Early this year, fans of Glenn Frey, best known as founder of the rock band Eagles, were heartbroken to hear of his passing. Frey long suffered from rheumatoid arthritis (RA) and those closest to him voiced concern that complications of the disease may have contributed to his death.
Arthritis experts, without knowing the precise details of Frey's diagnosis and condition, do not believe that RA was likely the direct cause of the musician's passing. Nevertheless, they welcome the renewed interest his death has brought to RA, a serious and life-altering disease affecting more than 1.5 million American adults.
Rheumatoid arthritis is an inflammatory autoimmune disease that manifests itself mainly in joints throughout the body. Triggered by a faulty immune system, it commonly causes pain, swelling and redness, and can lead to progressive joint damage, disability and premature death.
According to Dr. Roshan Kotha, a rheumatologist affiliated with Sharp Grossmont Hospital, rheumatoid arthritis is a common disease that tends to affect women slightly more than men. The typical age at onset of symptoms is usually between 20 and 60 years of age; however, RA can occur at any age.
“Initially, RA tends to affect the small joints of the hands and feet, as well as the wrists,” says Dr. Kotha. “If untreated, it can progress to nearly any joint, including the elbows, shoulders, knees, hips, ankles and the cervical spine. Less commonly, it can present by affecting these larger joints before affecting the smaller joints.”
Dr. Kotha says symptoms of RA include pain, swelling, warmth and stiffness after rest. The stiffness usually lasts longer than 30 minutes and may be reduced by activity, heat and taking nonsteroidal anti-inflammatory drugs (NSAIDs).
According to Dr. Kotha, most patients will describe difficulty making a fist in the morning due to inflammation in the hands along with pain when walking due to inflammation in the toes. Other symptoms of RA include fatigue and weakness.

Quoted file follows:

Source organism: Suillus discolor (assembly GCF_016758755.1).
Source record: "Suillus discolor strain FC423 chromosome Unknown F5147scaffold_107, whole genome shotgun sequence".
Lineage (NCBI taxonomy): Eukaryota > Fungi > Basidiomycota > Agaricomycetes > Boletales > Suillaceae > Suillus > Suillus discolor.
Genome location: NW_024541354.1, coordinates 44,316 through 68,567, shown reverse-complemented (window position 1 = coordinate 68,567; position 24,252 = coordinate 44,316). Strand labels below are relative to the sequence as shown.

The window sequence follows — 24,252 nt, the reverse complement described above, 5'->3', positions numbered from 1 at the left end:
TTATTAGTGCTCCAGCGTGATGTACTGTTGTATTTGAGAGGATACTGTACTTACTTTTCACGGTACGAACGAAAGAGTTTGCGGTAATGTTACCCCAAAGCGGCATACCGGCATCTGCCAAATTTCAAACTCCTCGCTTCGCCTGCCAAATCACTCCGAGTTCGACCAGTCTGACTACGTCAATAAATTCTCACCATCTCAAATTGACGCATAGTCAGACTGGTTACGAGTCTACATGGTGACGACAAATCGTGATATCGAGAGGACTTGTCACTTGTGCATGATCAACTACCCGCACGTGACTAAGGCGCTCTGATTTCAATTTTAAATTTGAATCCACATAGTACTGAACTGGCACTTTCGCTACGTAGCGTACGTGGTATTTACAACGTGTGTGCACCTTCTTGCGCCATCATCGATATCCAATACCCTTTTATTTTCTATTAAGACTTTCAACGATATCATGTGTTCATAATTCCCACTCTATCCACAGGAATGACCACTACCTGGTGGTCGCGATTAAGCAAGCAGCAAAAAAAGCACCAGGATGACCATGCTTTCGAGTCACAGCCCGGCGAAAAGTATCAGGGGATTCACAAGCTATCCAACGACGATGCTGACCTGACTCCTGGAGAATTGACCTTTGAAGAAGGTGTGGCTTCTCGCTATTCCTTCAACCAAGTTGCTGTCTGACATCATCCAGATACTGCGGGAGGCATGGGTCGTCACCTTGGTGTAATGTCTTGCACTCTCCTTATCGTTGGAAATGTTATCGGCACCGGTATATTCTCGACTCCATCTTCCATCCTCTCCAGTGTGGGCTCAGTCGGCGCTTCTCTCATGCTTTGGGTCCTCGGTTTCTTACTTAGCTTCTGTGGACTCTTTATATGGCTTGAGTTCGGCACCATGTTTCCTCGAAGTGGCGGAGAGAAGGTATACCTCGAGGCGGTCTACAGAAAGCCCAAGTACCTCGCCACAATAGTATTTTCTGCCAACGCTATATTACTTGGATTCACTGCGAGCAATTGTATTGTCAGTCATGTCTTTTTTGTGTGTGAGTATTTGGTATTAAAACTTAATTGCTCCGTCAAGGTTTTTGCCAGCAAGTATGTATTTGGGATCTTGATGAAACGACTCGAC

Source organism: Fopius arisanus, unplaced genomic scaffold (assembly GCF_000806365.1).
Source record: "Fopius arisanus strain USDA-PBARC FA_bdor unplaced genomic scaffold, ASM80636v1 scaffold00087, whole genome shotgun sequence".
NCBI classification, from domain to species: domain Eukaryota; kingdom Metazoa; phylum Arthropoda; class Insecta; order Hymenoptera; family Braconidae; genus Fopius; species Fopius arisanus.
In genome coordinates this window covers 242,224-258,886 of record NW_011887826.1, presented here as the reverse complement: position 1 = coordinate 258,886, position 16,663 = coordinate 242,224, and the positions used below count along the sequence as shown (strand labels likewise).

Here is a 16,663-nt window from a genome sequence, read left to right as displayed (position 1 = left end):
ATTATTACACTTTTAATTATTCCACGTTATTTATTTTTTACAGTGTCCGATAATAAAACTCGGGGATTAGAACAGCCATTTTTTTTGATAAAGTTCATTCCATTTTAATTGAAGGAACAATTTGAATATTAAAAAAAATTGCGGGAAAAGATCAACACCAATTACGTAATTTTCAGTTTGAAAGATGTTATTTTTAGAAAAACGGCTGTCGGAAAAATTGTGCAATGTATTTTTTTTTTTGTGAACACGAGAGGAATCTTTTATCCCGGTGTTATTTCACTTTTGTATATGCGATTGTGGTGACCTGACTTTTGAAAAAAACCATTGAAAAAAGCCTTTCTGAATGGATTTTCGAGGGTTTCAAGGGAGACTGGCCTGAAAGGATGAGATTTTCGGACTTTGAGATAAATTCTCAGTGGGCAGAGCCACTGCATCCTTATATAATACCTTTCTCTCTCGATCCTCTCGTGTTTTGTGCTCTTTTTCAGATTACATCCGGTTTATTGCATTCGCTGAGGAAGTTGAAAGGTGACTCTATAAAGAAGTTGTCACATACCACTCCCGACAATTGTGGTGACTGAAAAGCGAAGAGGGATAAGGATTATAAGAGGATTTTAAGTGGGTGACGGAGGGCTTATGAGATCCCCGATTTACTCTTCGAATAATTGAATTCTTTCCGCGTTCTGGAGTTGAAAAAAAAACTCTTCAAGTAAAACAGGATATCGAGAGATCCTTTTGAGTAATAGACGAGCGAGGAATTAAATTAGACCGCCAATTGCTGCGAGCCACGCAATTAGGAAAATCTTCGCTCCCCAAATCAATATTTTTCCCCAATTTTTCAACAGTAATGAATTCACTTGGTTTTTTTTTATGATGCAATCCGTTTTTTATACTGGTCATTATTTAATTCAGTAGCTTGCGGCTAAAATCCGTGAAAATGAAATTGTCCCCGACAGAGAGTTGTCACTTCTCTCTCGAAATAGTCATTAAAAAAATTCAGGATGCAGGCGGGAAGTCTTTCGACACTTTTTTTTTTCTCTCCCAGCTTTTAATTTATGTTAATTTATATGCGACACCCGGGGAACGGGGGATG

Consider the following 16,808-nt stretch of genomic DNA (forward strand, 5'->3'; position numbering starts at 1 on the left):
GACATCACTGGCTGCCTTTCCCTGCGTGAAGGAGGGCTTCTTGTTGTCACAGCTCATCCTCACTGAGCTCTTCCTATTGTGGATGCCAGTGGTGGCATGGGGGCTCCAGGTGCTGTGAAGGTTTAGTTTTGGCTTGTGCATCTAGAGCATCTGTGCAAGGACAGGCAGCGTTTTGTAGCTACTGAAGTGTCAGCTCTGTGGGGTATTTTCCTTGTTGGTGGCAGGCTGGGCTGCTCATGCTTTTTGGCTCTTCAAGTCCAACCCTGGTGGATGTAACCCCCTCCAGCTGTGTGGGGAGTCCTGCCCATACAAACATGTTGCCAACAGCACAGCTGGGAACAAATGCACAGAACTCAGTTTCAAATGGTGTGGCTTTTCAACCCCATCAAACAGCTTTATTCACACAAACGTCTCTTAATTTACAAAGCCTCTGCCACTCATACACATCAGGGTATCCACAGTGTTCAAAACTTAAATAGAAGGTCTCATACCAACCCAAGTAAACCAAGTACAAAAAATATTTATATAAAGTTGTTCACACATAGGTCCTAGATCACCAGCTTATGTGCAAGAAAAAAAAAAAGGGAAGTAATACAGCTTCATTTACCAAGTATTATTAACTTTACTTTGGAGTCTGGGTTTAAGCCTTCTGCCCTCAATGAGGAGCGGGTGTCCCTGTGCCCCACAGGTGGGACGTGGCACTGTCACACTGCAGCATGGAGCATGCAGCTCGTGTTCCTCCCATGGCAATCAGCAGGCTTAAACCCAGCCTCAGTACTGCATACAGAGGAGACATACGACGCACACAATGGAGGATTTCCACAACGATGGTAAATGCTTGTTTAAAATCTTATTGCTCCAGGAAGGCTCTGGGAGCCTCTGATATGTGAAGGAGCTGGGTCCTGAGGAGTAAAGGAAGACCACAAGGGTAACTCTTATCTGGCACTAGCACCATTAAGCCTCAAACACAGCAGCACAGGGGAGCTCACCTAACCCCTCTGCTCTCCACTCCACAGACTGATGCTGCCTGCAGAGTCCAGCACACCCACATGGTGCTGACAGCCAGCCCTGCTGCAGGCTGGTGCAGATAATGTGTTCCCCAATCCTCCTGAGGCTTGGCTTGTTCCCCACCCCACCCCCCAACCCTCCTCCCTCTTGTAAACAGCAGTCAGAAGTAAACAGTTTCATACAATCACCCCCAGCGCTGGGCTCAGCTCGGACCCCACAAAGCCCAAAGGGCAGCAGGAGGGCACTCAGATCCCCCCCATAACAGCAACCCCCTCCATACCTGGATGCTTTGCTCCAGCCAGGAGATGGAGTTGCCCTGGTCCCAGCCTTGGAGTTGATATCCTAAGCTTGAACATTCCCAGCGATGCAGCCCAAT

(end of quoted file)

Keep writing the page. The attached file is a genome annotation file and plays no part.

RA is a disease with systemic inflammation, and is not limited to the joints. It can also affect internal organs, including the heart, lungs and brain, if inflammation is left untreated. Fortunately, due to effective treatments, Dr. Kotha reports that these systemic complications of RA have decreased remarkably.
Although there is no cure for RA, the majority of sufferers will be able to have their symptoms controlled through medication. Furthermore, damage to the joints can be prevented if treatment, including disease modifying anti-rheumatic drugs, or DMARDs and/or biologics are started in a timely manner.
Dr. Kotha says that patients can also reduce symptoms and improve their condition through efforts at home.
“It is important to keep joints moving to improve stiffness,” says Dr. Kotha. “As with any disease, a healthy lifestyle with proper nutrition and exercise as tolerated is beneficial to your overall well-being.”
She says that the development of many effective treatments developed in the past two decades for RA have greatly controlled patients’ symptoms and disease activity, have prevented joint damage, improved function and dramatically reduced the rates of disability and premature death related to rheumatoid arthritis.
For the media: To speak with Dr. Kotha about signs, symptoms and treatment for RA, contact Senior Public Relations Specialist Erica Carlson at firstname.lastname@example.org or 858-499-3052.